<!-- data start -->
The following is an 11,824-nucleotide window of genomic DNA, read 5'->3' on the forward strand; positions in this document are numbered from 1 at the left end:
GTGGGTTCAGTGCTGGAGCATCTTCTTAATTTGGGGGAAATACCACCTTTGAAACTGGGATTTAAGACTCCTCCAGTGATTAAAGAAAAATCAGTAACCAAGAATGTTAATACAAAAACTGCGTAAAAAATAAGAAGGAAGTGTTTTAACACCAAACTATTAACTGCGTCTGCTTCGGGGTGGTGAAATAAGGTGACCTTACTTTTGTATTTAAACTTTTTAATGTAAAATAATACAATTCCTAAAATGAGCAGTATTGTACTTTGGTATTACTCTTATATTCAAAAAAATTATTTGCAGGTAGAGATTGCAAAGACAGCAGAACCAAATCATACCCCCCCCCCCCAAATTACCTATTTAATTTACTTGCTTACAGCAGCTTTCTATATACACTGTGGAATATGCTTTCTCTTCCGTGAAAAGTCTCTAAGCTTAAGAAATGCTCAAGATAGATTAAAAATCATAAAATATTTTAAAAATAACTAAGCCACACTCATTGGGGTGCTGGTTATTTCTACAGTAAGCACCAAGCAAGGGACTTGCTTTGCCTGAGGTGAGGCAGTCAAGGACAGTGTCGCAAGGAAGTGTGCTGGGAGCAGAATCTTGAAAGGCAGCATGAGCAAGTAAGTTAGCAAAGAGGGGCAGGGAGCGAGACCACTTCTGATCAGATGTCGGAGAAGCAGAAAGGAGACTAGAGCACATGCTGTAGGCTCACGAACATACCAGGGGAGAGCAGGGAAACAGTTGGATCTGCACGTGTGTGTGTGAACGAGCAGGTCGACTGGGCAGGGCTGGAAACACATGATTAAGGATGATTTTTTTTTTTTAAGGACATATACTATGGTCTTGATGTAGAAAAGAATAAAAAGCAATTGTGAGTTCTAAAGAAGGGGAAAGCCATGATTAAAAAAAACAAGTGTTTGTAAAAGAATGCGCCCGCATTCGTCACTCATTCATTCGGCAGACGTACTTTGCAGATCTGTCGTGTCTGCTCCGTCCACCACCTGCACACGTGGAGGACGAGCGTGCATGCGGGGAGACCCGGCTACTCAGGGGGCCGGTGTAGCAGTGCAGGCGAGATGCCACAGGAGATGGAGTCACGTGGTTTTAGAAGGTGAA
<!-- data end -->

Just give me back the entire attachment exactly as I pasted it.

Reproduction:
The following is an 11,824-nucleotide window of genomic DNA, read 5'->3' on the forward strand; positions in this document are numbered from 1 at the left end:
GTGGGTTCAGTGCTGGAGCATCTTCTTAATTTGGGGGAAATACCACCTTTGAAACTGGGATTTAAGACTCCTCCAGTGATTAAAGAAAAATCAGTAACCAAGAATGTTAATACAAAAACTGCGTAAAAAATAAGAAGGAAGTGTTTTAACACCAAACTATTAACTGCGTCTGCTTCGGGGTGGTGAAATAAGGTGACCTTACTTTTGTATTTAAACTTTTTAATGTAAAATAATACAATTCCTAAAATGAGCAGTATTGTACTTTGGTATTACTCTTATATTCAAAAAAATTATTTGCAGGTAGAGATTGCAAAGACAGCAGAACCAAATCATACCCCCCCCCCCCAAATTACCTATTTAATTTACTTGCTTACAGCAGCTTTCTATATACACTGTGGAATATGCTTTCTCTTCCGTGAAAAGTCTCTAAGCTTAAGAAATGCTCAAGATAGATTAAAAATCATAAAATATTTTAAAAATAACTAAGCCACACTCATTGGGGTGCTGGTTATTTCTACAGTAAGCACCAAGCAAGGGACTTGCTTTGCCTGAGGTGAGGCAGTCAAGGACAGTGTCGCAAGGAAGTGTGCTGGGAGCAGAATCTTGAAAGGCAGCATGAGCAAGTAAGTTAGCAAAGAGGGGCAGGGAGCGAGACCACTTCTGATCAGATGTCGGAGAAGCAGAAAGGAGACTAGAGCACATGCTGTAGGCTCACGAACATACCAGGGGAGAGCAGGGAAACAGTTGGATCTGCACGTGTGTGTGTGAACGAGCAGGTCGACTGGGCAGGGCTGGAAACACATGATTAAGGATGATTTTTTTTTTTTAAGGACATATACTATGGTCTTGATGTAGAAAAGAATAAAAAGCAATTGTGAGTTCTAAAGAAGGGGAAAGCCATGATTAAAAAAAACAAGTGTTTGTAAAAGAATGCGCCCGCATTCGTCACTCATTCATTCGGCAGACGTACTTTGCAGATCTGTCGTGTCTGCTCCGTCCACCACCTGCACACGTGGAGGACGAGCGTGCATGCGGGGAGACCCGGCTACTCAGGGGGCCGGTGTAGCAGTGCAGGCGAGATGCCACAGGAGATGGAGTCACGTGGTTTTAGAAGGTGAA